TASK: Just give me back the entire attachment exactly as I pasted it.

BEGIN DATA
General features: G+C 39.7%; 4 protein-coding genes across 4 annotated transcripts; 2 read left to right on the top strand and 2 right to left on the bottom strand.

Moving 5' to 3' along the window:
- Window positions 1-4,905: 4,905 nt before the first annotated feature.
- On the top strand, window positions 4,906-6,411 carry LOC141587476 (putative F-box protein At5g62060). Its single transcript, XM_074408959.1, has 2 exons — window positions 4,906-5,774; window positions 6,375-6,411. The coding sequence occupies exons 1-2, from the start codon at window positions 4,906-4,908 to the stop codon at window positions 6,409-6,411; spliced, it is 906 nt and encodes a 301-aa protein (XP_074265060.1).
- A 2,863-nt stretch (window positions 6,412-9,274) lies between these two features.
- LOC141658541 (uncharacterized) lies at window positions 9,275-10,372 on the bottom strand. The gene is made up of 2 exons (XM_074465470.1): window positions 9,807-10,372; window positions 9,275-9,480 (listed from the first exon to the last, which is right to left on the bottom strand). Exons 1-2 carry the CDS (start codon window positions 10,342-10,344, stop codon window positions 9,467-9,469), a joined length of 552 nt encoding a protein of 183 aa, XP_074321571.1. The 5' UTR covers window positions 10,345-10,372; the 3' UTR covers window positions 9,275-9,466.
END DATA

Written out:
General features: G+C 39.7%; 4 protein-coding genes across 4 annotated transcripts; 2 read left to right on the top strand and 2 right to left on the bottom strand.

Moving 5' to 3' along the window:
- Window positions 1-4,905: 4,905 nt before the first annotated feature.
- On the top strand, window positions 4,906-6,411 carry LOC141587476 (putative F-box protein At5g62060). Its single transcript, XM_074408959.1, has 2 exons — window positions 4,906-5,774; window positions 6,375-6,411. The coding sequence occupies exons 1-2, from the start codon at window positions 4,906-4,908 to the stop codon at window positions 6,409-6,411; spliced, it is 906 nt and encodes a 301-aa protein (XP_074265060.1).
- A 2,863-nt stretch (window positions 6,412-9,274) lies between these two features.
- LOC141658541 (uncharacterized) lies at window positions 9,275-10,372 on the bottom strand. The gene is made up of 2 exons (XM_074465470.1): window positions 9,807-10,372; window positions 9,275-9,480 (listed from the first exon to the last, which is right to left on the bottom strand). Exons 1-2 carry the CDS (start codon window positions 10,342-10,344, stop codon window positions 9,467-9,469), a joined length of 552 nt encoding a protein of 183 aa, XP_074321571.1. The 5' UTR covers window positions 10,345-10,372; the 3' UTR covers window positions 9,275-9,466.